Background: We previously reported a significant interactive association between polymorphisms of GSTP1 and blood manganese concentrations (BMC) with autism spectrum disorder (ASD) in Jamaican children. In this paper, we investigate the same interactive association with ASD while adjusting for the mixture of four metals (lead, mercury, cadmium, and arsenic). Method: We used data from 163 case-control pairs of children 2–8 years of age from our autism project in Jamaica, in which we collected blood for heavy metals analysis at enrollment. To minimize potential multicollinearity between concentrations of the four metals, we generated a mixture index using generalized weighted quantile sum regression, which was used in conditional logistic regression models to control for the four metals while assessing the interactive association between GSTP1 and BMC with ASD. Results: Similar to the findings we reported previously, we found that in co-dominant and dominant models for GSTP1, among children with the Ile/Ile genotype, those with BMC ≥ 12 μg/L had 4.6 and 4.27 times higher odds of ASD compared to those with BMC < 12 μg/L (adjusted Matched Odds Ratio (MOR) = 4.6, 95% CI: 1.21–17.42 and adjusted MOR = 4.27, 95% CI: 1.15–15.85, respectively). In the co-dominant model, for children with the Ile/Val and Val/Val genotypes, the adjusted MORs were 1.26 (95% CI: 0.32, 5.01) and 0.26 (95% CI: 0.05, 1.42), respectively. Conclusions: After adjusting for the mixture of four metals, the interactive association of BMC and GSTP1 with ASD remained significant with similar magnitude of associations. Results should be interpreted cautiously.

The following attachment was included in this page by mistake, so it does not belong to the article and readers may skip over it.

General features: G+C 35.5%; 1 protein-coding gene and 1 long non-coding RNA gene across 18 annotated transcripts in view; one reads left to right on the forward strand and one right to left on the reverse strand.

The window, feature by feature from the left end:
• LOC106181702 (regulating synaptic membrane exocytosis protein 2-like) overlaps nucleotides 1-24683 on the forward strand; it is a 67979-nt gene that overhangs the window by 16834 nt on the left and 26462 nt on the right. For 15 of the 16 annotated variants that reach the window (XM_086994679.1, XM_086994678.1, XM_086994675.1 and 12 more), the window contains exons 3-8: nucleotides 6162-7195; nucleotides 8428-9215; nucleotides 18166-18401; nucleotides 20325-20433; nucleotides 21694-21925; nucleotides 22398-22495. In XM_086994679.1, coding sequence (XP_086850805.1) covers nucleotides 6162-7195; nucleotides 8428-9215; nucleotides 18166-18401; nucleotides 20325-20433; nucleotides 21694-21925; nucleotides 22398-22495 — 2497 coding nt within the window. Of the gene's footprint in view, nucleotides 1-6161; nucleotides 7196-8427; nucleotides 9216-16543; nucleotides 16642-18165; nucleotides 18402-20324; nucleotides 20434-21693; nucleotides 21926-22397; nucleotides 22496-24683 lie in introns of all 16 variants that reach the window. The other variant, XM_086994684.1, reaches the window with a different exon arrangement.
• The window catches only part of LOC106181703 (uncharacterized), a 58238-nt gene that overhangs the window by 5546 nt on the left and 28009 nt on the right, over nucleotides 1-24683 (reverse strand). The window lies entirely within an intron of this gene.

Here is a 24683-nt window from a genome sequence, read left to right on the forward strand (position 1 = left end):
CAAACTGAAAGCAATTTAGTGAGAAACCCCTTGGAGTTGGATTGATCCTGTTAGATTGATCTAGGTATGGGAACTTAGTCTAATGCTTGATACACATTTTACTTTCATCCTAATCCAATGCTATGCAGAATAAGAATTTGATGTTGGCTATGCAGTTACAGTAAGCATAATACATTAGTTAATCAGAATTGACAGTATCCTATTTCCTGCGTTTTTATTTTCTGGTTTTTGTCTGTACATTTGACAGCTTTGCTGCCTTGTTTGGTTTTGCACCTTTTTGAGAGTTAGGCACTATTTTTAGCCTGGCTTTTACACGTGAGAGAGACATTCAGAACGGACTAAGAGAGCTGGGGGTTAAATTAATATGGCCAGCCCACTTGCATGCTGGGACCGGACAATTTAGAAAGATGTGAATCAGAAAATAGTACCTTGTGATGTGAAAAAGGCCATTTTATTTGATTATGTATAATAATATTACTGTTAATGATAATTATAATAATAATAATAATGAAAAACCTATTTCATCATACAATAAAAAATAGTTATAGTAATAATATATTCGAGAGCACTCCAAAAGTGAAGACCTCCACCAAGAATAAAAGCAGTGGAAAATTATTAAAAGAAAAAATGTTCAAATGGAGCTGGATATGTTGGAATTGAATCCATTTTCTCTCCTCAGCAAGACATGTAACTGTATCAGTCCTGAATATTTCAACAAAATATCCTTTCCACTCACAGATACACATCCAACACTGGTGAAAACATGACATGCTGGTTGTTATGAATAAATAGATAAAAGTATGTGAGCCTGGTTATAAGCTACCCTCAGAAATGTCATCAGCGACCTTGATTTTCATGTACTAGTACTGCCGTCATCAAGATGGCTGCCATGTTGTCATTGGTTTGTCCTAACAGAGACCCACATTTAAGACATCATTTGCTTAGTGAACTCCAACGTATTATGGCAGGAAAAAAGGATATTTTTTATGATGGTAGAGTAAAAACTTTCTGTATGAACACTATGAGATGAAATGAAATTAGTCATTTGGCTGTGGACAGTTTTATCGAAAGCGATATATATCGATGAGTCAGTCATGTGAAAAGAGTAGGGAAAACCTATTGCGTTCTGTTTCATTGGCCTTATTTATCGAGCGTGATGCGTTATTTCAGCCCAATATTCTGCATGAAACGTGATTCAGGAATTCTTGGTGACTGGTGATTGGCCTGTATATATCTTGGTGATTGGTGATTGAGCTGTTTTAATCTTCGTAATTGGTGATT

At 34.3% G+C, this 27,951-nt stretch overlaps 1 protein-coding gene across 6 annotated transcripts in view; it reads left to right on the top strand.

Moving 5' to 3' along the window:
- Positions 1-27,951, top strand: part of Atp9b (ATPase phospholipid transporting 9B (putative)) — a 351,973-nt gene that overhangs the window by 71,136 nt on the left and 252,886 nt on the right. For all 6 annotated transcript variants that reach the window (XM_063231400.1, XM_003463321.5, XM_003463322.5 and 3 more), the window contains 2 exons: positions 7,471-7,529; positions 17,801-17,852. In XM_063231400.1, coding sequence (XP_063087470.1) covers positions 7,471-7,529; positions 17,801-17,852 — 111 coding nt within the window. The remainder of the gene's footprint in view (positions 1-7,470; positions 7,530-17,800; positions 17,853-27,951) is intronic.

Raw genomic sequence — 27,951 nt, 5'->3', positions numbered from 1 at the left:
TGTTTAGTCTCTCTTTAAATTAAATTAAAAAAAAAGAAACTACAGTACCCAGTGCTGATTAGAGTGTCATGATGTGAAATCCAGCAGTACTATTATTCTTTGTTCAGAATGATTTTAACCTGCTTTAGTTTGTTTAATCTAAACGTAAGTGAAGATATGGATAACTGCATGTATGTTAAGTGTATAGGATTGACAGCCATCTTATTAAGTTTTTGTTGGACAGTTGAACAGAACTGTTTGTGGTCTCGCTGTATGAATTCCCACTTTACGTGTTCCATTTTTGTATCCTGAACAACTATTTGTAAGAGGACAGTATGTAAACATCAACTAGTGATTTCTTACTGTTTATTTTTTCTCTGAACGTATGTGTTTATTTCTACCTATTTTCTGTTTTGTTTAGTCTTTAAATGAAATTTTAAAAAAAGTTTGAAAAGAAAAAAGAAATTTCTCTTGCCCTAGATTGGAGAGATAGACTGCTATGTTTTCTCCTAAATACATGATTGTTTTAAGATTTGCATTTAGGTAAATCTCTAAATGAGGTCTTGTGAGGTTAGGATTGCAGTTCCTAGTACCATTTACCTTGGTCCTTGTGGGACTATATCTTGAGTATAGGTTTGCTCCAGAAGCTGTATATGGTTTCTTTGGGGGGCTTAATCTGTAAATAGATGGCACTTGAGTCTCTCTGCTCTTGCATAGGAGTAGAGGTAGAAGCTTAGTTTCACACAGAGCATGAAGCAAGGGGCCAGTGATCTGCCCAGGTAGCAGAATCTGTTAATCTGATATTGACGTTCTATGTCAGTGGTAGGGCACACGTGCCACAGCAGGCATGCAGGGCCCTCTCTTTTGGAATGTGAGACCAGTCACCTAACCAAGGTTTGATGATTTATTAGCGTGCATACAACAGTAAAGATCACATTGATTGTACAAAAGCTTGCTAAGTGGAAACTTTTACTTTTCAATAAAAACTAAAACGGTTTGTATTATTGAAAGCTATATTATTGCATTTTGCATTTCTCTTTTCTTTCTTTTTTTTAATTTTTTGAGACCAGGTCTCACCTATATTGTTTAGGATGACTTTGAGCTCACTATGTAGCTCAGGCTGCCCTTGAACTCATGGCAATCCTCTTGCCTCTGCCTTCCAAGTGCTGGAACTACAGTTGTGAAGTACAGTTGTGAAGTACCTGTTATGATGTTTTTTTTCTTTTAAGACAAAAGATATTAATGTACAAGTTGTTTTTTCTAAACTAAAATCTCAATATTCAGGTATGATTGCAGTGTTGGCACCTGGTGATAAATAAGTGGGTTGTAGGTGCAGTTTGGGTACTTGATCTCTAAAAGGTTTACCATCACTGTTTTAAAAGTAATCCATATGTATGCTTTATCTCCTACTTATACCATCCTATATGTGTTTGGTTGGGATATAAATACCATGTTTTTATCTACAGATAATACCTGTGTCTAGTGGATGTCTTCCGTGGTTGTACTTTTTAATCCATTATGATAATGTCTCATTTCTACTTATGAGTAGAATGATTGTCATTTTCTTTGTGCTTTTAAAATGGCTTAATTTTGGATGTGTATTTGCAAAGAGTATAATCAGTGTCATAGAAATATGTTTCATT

- Autism spectrum disorder (ASD)
- Heavy metals
- Weighted quantile sum (WQS) regression
ASJC Scopus subject areas
- Developmental and Educational Psychology
- Clinical Psychology
- Psychiatry and Mental health